We, parents, have heard the ugly truth, over and over, about the negative effects that television viewing can have on our children. But trying to find a balance between entertainment and over-exposure is sometimes hard for some families to do. A new study has found that it may be as simple as just changing the channel.
“It’s not just about turning off the television,” lead author Dr. Dimitri Christakis, a pediatrician and researcher at Seattle Children’s Research Institute told the online medical journal, Pediatrics. “What children watch is as important as how much they watch.”
This conclusion came after researchers from Seattle Children’s Research Institute followed the progress of 565 Seattle parents and their children. Parents were periodically asked to fill out television-watching diaries that disclosed what kind of shows their children watched. They were also given a questionnaire that asked about their child’s behavior.
Half of the parents received coaching for six months on the benefits of watching educational shows like “Sesame Street,” “Dora the Explorer” over more violent shows like “Power Rangers.” The other half received six months of coaching on healthy eating habits. Researchers then compared the results of the two groups – those in which parents had been coached on television viewing and those that had received coaching on nutrition instead of television viewing.
Before the study, children averaged about 1 ½ hours of television, video and computer game time a day. Violent content made up about a quarter of that time. Researchers found that, by the end of the study, this had increased by up to 10 minutes. But those that were in the television coaching group increased their time with positive shows while the eating group tended to watch more violent television.
At the six-month mark, despite the differences in violent and non-violent show content, researchers found improvement in the behavior of both groups of children. However, there was more improvement at this time in the group that had received coaching on television viewing. Most interesting (and pleasing to the researchers) was the fact that boys that lived in low-income households seemed to show the most short-term benefit.
“That’s important because they are at the greatest risk, both for being perpetrators of aggression in real life, but also being victims of aggression,” Christakis said.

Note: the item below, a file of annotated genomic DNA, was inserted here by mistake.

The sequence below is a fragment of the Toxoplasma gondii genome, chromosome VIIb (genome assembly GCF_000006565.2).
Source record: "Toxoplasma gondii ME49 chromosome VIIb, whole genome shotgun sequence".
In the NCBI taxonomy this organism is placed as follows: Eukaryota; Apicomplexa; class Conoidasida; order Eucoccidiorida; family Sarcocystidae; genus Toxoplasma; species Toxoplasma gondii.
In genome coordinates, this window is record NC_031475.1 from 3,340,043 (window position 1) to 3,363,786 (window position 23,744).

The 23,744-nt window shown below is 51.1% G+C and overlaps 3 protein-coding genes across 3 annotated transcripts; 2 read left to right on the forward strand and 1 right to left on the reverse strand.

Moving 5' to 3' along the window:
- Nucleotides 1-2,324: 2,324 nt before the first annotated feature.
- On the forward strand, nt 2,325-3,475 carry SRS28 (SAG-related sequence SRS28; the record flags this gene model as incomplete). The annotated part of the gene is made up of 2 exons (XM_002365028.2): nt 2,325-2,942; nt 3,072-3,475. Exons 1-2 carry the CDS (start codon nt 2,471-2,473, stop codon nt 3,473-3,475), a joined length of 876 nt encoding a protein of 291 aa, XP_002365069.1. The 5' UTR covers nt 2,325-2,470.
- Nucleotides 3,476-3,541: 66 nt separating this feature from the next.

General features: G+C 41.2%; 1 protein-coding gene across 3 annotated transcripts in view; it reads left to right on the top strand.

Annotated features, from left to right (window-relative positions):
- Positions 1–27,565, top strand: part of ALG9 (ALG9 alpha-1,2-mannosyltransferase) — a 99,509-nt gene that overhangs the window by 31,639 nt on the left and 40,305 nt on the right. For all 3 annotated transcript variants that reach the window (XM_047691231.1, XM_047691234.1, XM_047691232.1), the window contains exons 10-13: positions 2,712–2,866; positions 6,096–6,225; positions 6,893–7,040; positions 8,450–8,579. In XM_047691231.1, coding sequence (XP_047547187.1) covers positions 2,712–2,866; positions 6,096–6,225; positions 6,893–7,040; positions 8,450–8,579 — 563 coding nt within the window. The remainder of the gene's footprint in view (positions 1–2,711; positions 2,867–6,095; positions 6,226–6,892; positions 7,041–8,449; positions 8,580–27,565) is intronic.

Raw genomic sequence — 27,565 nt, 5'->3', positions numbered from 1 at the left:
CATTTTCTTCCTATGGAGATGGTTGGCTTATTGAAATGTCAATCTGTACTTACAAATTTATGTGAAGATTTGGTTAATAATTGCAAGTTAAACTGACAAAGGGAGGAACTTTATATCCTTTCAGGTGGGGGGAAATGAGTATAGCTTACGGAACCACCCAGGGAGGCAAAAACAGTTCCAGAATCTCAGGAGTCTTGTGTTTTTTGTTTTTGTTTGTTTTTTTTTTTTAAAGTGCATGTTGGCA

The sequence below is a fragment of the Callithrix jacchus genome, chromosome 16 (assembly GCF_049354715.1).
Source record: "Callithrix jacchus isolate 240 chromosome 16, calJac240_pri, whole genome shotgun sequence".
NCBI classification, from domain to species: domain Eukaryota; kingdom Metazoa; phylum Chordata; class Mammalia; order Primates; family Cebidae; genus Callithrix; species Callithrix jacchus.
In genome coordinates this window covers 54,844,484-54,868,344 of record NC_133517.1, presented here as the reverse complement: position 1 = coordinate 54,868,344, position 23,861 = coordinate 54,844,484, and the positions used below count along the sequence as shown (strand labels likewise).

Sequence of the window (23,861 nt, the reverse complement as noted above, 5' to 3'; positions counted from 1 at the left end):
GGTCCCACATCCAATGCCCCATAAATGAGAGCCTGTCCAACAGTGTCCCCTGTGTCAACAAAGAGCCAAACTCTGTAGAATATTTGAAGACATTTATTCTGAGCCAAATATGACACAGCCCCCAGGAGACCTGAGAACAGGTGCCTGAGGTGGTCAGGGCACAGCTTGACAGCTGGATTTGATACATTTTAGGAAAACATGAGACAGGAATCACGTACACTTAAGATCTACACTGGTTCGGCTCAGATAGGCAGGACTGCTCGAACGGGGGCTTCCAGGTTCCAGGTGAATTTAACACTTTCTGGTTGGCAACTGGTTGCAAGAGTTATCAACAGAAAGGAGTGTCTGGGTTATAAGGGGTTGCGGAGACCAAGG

Researchers did note, however, that there was no meaningful difference between the two groups at one year. And there are some noted flaws about the study itself. For example, although parents weren’t informed of the purpose of the study, many of them may have figured it out; this could have affected the study’s results.
Dr. Michael Rich, director of the Center on Media and Child Health at Children’s Hospital Boston, who was not involved in the study, says that he’s glad to see researchers like Christakis looking at the possible positive influences of television on young children.
“I think it’s fabulous that people are looking on the positive side,” he told Yahoo News. “Because no one’s going to stop watching TV, we have to have viable alternatives for kids.”
Nancy Jensen, a mother who participated in the study with her six-year-old daughter told Yahoo News that the study was a real wake-up call for her family.
“I didn’t realize how much Elizabeth was watching and how much she was watching on her own,” she said.
Nancy says that her daughter’s behavior has improved since the study, and she say that she has opted to continue careful monitoring of the television programs that Elizabeth and her two-year-old brother, Joe, watch. Nancy says she’s also replaced some of her children’s television viewing time with other activities, like games, art and outdoor play. And interestingly enough, a recent visit to their home indicated that the children are much happier with the new arrangement anyway.
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